AFTER A CHILDHOOD of fairly constant drawing and intermittent painting, some form of art education was inevitable. I hadn’t taken Art ‘A’ level at school and this was reflected in a rather slim portfolio, and rather than offering me the Art Foundation Course, Barnet College enrolled me into the BTEC Design course. This was slanted towards the Graphic Design industry and contained only a very little fine art training. I only stayed for a term, although my memories of that time suggest I was there for much longer. I took my ‘A’ level in Art as an extra course in the evenings and attended extra life drawing classes. All this activity served to bolster the portfolio and by the end of the year I had decided to apply for a Foundation course at Harrow School of Art.
That year in Harrow worked wonders for sparking my interest in and improving whatever talents I had for painting. Under the stern guidance of Sandy Sykes, Roy Rodgers (!) and others, I was urged to ‘forget about the cartooning’ and concentrate on my painting. Of course, I’m sure they said that sort of thing to everybody, but I decided to be flattered at the time by assuming that they thought I had talent. At least it was a spur. However, I never gave up cartoons and caricatures and they, along with graphic design, became my income lifeblood as soon as I left college. Painting swiftly became a distant memory.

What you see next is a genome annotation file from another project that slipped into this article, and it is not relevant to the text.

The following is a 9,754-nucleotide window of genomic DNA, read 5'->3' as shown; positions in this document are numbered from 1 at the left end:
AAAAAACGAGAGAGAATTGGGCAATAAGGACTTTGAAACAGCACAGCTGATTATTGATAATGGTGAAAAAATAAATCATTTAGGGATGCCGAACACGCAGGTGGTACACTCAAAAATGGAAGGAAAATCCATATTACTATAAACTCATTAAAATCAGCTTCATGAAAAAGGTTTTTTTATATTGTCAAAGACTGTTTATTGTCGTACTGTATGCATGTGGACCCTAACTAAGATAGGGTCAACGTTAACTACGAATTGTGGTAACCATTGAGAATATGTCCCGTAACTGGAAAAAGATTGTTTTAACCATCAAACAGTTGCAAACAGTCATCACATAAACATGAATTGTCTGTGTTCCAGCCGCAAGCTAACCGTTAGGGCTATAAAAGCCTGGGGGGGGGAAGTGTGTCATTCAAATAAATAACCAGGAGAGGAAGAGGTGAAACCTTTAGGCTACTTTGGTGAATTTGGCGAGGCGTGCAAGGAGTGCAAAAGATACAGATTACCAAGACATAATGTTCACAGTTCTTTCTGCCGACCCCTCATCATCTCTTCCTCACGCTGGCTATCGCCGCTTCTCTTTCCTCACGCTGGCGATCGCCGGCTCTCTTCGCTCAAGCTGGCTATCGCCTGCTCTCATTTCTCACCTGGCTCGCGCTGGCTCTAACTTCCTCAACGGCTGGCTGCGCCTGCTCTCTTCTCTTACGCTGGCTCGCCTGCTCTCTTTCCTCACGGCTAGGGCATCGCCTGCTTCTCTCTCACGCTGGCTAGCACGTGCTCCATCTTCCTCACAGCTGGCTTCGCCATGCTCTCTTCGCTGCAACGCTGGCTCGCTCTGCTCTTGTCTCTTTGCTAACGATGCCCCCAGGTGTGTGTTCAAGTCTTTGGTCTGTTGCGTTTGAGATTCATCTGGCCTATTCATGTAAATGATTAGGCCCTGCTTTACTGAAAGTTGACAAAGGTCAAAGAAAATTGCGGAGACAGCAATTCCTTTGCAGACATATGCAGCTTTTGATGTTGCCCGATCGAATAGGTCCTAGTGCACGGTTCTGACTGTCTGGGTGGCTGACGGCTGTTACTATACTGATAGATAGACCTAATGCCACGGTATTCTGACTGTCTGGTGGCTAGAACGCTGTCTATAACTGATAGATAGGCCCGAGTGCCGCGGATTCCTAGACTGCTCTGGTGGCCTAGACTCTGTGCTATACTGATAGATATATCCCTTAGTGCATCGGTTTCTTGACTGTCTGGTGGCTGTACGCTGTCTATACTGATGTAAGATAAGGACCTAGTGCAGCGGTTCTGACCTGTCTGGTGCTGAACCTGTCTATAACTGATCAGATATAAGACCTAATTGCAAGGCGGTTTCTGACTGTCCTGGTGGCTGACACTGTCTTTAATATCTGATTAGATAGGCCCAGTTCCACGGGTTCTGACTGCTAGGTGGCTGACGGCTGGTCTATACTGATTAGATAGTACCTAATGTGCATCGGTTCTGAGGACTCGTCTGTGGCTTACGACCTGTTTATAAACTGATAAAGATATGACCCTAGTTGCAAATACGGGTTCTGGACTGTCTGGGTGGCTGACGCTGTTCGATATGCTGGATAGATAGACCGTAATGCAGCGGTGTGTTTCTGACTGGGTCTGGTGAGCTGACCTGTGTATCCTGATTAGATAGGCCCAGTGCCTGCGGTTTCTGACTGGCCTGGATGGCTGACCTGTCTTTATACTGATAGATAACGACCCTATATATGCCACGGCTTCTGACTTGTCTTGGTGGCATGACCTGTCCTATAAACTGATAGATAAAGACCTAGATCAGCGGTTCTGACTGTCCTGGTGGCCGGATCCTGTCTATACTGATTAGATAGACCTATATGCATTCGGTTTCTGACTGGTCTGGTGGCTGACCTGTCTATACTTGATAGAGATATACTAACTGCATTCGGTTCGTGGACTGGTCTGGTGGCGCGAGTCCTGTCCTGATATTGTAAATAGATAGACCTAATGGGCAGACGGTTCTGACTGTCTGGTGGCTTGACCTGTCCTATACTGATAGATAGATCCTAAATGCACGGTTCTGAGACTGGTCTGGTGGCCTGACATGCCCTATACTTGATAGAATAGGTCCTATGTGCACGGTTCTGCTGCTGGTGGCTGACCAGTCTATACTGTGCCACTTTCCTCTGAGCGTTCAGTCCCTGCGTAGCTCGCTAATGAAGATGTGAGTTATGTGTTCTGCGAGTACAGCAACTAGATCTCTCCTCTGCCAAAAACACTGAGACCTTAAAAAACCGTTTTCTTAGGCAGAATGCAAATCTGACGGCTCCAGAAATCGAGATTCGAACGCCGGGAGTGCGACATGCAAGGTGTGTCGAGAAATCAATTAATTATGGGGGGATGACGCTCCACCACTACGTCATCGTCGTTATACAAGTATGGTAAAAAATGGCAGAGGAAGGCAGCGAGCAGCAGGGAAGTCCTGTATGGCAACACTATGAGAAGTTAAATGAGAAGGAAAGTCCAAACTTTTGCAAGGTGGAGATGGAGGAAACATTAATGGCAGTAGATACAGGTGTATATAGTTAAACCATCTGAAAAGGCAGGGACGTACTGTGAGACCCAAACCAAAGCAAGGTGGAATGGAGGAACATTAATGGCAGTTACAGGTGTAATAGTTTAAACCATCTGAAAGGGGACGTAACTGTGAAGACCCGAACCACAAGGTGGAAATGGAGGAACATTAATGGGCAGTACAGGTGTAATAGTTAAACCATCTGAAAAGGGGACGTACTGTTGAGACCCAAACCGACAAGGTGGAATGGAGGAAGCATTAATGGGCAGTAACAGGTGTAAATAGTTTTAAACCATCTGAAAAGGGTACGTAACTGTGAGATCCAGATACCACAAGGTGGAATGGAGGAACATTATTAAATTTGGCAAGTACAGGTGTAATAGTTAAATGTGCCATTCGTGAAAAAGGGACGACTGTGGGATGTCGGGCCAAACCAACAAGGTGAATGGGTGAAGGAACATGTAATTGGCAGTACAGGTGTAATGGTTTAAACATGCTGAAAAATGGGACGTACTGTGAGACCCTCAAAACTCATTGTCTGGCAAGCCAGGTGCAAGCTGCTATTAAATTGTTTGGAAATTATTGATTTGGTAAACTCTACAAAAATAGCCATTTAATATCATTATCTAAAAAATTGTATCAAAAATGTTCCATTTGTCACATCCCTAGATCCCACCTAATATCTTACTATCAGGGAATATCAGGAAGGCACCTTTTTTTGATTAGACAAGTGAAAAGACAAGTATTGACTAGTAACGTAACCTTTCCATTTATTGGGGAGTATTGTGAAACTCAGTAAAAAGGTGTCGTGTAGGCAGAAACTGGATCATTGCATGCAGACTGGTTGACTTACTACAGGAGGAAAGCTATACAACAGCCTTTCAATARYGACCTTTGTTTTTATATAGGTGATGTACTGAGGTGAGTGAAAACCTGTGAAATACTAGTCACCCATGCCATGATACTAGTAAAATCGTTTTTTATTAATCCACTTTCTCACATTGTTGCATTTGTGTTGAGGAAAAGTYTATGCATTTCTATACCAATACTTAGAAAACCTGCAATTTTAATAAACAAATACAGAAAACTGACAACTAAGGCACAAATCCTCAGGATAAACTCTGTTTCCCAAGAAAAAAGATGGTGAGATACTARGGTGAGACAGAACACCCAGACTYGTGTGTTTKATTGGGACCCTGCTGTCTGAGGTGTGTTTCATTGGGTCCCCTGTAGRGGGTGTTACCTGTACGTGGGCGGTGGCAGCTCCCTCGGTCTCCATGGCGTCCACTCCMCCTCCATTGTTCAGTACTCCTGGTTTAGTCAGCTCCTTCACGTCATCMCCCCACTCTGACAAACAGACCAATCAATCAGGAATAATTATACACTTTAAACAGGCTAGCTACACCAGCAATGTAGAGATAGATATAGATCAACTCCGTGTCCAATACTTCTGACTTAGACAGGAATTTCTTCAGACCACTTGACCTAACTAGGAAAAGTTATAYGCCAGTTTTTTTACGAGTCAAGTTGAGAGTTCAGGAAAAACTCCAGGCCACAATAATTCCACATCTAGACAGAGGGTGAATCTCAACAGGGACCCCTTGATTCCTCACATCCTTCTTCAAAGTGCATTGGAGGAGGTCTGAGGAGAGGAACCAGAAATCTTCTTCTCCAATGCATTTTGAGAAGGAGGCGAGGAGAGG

My recent return to the artform, inspired both by visiting exhibitions of contemporary artists and by joining the Barnet Guild of Artists, is both refreshing and challenging as I feel that I am going through the motions of art school once again – exploring and experimenting in the hope of finding my ‘style’. The picture is a charcoal drawing of a fellow student from Harrow School of Art